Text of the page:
Step 8: Glue in Rings and Domes
Flip the piece of wood over so you can drop the metal ring in from the back. Put some gloves on to protect your hands from any epoxy, it's gnarly stuff.
Set a ring and be careful as to not jostle it while working. Use a tooth pick or a syringe to apply glue around where the ring meets the wood. Let dry completely.
Do the same with the glass dome, applying glue around where the glass meets the metal ring.
Step 9: 3D Print Slide Frames
Download and print the attached file, one frame for each film slide. These frames can be made from something else, such as wood. Feel free to improvise with the tools available and utilizing any skills you have. 3D printing was quick and accessible to me, so that's what I chose to go with.
Step 10: Laser Cut Acrylic
Download the file and laser cut the frosted acrylic, one for each film slide. Each of these rectangles should fit snugly in the frame when you pop them in from the back.
Settings for 120 Watt Epilog and 1/8" thick acrylic:
Speed - 50, Power - 80, Frequency - 5000
Step 11: Cut Plywood
There a two items to cut from the plywood, mounting boards the servos are screwed to and frames that frame the gauges to give them a more finished look. These can be cut using a bandsaw, but laser cutting will be quick and accurate.
From the 1/4" thick plywood cut:
 7" x 1 1/2" strips
 gauge frames
Settings for a 120 Watt Epilog:
Speed - 15, Power - 65, Frequency - 500
Step 12: Build Slide Frames
Each film print needs to me removed from their slide frame. To do this, snip off one side of the frame with scissors and gently peel it apart.
To fit the film in the printed frames cut each side about 1/8" off.
Take each photo, place in a frame and press an acrylic backing in to lock it in place.
Step 13: Cut LEDs
When you look at a strip of LEDs you will notice metal contact pads and possibly some cut marks every one to three LEDs. These contact pads annotate where to cut the strip. For this project, cut 2 segments, a total of 6 LEDs for each slide frame from a 60 LED per meter strip.
If the strip is waterproof there will be a plastic casing over it. To remove it cut in to with a x-acto knife very carefully and peel off. Solder stranded ribbon wire to each contact and cover with heat shrink tubing. You may want to dab some hot glue between the wires to keep them apart from each other before applying the heat shrink tubing. Do this for all segments.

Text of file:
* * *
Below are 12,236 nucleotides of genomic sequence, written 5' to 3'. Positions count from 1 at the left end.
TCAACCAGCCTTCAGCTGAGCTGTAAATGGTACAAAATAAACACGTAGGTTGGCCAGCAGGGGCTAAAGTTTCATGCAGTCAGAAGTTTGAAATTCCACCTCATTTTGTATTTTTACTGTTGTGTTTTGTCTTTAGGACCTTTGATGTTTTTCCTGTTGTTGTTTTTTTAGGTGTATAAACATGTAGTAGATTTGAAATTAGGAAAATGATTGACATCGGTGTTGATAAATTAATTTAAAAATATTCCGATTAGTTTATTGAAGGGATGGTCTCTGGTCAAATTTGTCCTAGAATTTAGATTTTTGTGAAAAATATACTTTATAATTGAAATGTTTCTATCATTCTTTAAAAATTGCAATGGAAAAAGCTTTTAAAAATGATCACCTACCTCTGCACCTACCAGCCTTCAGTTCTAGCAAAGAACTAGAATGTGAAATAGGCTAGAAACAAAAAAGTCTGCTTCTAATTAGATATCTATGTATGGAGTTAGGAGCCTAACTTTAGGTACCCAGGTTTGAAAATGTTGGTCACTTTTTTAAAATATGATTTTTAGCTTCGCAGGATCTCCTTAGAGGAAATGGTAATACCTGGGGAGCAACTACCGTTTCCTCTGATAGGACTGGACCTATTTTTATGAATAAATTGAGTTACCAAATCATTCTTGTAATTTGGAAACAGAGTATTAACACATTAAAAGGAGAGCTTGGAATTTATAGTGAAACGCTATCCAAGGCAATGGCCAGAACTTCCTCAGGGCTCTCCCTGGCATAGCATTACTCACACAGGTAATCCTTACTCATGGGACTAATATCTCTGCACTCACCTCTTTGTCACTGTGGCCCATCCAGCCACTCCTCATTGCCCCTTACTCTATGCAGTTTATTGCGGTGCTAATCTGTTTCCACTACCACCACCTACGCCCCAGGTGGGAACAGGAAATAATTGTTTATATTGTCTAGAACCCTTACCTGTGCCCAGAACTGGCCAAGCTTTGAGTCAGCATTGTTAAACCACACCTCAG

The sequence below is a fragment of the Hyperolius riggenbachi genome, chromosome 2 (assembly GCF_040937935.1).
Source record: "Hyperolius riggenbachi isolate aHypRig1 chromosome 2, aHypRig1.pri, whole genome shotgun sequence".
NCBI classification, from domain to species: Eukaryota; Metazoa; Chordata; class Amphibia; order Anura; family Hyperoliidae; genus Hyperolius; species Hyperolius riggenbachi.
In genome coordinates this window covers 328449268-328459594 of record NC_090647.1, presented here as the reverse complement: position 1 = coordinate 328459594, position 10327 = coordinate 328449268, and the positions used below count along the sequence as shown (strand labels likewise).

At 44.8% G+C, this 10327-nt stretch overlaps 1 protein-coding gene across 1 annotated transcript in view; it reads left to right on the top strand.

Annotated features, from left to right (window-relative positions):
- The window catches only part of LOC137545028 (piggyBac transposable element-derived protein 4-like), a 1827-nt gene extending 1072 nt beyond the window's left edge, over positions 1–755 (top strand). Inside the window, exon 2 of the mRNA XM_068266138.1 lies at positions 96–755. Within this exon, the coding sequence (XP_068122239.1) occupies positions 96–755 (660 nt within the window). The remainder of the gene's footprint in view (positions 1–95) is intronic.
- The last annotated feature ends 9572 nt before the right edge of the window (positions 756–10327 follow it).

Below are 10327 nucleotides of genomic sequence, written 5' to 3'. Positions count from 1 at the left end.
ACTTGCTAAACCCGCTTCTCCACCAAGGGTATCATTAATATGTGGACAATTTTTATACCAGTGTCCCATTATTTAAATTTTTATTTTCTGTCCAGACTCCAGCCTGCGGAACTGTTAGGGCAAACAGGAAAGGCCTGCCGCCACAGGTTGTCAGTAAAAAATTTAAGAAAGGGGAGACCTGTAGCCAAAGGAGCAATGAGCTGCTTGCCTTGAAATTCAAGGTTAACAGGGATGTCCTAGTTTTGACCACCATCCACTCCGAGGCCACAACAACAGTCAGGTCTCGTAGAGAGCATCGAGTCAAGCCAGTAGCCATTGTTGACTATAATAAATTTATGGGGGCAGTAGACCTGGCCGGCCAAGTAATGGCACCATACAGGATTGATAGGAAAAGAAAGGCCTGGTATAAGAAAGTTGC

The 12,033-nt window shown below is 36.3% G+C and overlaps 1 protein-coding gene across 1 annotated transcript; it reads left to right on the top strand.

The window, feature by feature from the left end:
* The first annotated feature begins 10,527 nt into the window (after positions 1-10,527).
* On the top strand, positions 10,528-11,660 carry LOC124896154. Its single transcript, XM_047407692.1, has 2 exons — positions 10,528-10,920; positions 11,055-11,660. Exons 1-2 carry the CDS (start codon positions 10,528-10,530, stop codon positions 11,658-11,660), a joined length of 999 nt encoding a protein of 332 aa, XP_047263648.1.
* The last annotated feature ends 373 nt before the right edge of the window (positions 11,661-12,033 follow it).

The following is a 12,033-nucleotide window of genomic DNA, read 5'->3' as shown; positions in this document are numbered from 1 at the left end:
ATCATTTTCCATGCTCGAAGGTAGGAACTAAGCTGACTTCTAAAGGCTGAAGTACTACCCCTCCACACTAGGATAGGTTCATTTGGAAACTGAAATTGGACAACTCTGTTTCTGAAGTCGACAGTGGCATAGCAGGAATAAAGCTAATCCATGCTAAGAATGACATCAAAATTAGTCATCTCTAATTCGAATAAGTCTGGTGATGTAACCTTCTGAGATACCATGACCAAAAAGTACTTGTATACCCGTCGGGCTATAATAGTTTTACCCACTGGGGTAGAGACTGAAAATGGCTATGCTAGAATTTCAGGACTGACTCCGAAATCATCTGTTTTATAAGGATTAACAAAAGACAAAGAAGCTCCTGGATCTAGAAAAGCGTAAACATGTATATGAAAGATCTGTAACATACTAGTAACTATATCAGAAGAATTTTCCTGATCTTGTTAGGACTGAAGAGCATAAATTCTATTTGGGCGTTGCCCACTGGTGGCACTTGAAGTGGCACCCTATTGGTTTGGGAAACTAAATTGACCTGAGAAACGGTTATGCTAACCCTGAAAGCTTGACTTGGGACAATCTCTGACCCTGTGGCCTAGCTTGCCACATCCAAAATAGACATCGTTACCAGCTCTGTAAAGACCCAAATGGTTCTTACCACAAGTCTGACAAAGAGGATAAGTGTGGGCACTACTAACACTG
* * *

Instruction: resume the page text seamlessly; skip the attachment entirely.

Once all the wires are soldered on line the inside of each frame with a segment. Use the adhesive back to do this, if it doesn't stick well adding some hot glue will do the trick.
Step 14: Install Frames
Thread a frame wire through each hole front-to-back and pull the wire through to the back. To secure each frame to the wood using the 5 Minute Epoxy. Use tape to secure each frame in place as the epoxy sets.
Step 15: Screw on Servo Mounts
Take the laser cut mounting boards and position them so a servo is set in the middle of each gauge window. There are holes on either side of the servos for screwing in, one side will be shorter than the other, so one board will need to be shifted over the opening more.
Once they are placed, screw the down using some wood screws.
Step 16: Assemble Gauges
Print Gauge Plate
- Download the attached dial designs and print.
- Cut 3 circles out of 1/8" thick cardboard, matching the size of the printed dial designs.
- Use a hole punch or die to cut a 3/8" in diameter hole in the middle of each circle.
- Make two pencil marks on the back of each circle that line up with the 0 and 100 mark of the gauge.
- Put the plate on the servos so the rotational shaft goes all the way through the middle hole with room so it can move freely.
- Take a 1 1/4" long 4-40 machine screw and start screwing it in the top of a servo. You want to screw it in enough so it's secure. Check the length by placing the servos on the mounting boards in place and checking to see if the screw hits the glass or not. When it looks like it's at a good place, screw in the other two to match in height.
- Grab the red pointers that were salvaged from when the gauges were taken apart and clip off any remaining post to even out the underneath. Mix up a little bit of the epoxy and let it sit for a minute or so to let it gel it up, this helps so it doesn't drip while applying.
- Dab some on the back of the pointer and set it on top of the screw. Balance it just right and let it set in place.
Step 17: Calibrate Servos
To run the servos with the Adafruit shield, download the library here and put it in your Arduino/libraries folder. Once the pointers are attached, 0 degrees needs to be set. Connect the servos to the shield, attach the battery supply and upload the example code that comes with the library called "servo". In this sketch you will find the servo minimum and maximum which is the pulse length out of 4096.
Adafruit has tutorial on how to do this, you can follow that instructions here.
Step 18: Install Servos
Now is the time to secure the servos to the mounting plates. Before placing the servos, find the middle horizontal line of each gauge window and mark in the back.
- Place the servos in and line up the pencil marks on the back of the cardboard plates with the marks around the windows. This makes lining up and balancing the gauge's horizon line easier. Do some visual checks to make sure it's straight.